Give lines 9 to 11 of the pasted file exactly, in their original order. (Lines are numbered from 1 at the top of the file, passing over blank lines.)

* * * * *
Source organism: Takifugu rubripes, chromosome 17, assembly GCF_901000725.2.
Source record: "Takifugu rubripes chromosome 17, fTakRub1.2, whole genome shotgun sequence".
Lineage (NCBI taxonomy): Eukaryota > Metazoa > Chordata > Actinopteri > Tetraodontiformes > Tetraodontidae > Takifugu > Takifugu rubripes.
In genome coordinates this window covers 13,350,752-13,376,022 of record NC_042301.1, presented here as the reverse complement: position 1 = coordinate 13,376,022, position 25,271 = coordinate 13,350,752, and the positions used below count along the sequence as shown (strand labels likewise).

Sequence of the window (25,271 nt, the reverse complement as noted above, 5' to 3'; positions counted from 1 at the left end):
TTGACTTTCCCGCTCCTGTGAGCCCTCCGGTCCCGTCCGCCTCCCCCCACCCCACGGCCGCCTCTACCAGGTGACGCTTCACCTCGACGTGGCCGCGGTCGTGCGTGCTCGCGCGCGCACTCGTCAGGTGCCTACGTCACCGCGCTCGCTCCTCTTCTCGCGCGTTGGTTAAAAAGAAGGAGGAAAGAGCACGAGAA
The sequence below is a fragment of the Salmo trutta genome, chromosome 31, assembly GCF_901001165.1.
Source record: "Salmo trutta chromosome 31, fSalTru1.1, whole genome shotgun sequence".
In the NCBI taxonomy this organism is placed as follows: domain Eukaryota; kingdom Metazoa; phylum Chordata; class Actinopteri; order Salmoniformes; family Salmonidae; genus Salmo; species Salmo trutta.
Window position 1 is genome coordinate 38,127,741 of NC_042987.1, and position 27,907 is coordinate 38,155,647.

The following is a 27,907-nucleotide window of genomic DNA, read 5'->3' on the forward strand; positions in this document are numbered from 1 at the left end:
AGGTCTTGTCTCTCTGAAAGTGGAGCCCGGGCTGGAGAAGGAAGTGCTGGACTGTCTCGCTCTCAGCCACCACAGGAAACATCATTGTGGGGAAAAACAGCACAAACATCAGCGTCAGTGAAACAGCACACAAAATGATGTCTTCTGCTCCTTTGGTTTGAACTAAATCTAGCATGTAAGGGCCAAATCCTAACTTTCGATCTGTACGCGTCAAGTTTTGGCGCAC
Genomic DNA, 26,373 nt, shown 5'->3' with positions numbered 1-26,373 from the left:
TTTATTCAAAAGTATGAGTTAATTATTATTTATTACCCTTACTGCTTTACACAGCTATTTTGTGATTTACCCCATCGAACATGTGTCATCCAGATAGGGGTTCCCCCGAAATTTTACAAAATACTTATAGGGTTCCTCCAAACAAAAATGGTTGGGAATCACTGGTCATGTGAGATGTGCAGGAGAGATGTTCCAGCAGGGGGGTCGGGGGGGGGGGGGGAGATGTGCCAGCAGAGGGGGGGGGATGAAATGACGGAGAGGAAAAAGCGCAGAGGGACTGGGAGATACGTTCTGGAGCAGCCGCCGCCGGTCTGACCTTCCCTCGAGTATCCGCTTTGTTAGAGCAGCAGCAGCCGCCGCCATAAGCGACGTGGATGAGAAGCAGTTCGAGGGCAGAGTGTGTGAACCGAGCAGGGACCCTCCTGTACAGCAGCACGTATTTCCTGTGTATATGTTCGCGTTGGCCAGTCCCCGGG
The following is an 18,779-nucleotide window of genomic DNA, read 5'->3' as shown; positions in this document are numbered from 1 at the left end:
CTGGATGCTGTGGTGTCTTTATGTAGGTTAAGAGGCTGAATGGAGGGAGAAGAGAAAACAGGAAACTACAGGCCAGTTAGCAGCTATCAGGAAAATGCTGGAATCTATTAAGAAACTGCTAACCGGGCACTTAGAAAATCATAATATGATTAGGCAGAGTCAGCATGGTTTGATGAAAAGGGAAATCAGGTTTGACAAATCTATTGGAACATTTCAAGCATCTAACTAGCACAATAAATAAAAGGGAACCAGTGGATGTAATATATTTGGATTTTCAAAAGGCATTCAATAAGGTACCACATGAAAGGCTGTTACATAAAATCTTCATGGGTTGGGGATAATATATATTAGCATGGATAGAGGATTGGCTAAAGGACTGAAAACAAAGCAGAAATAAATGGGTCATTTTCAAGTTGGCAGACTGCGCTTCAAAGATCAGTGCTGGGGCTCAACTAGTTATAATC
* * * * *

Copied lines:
In the NCBI taxonomy this organism is placed as follows: domain Eukaryota; kingdom Metazoa; phylum Chordata; class Actinopteri; order Salmoniformes; family Salmonidae; genus Salmo; species Salmo trutta.
Window position 1 is genome coordinate 38,127,741 of NC_042987.1, and position 27,907 is coordinate 38,155,647.

The following is a 27,907-nucleotide window of genomic DNA, read 5'->3' on the forward strand; positions in this document are numbered from 1 at the left end: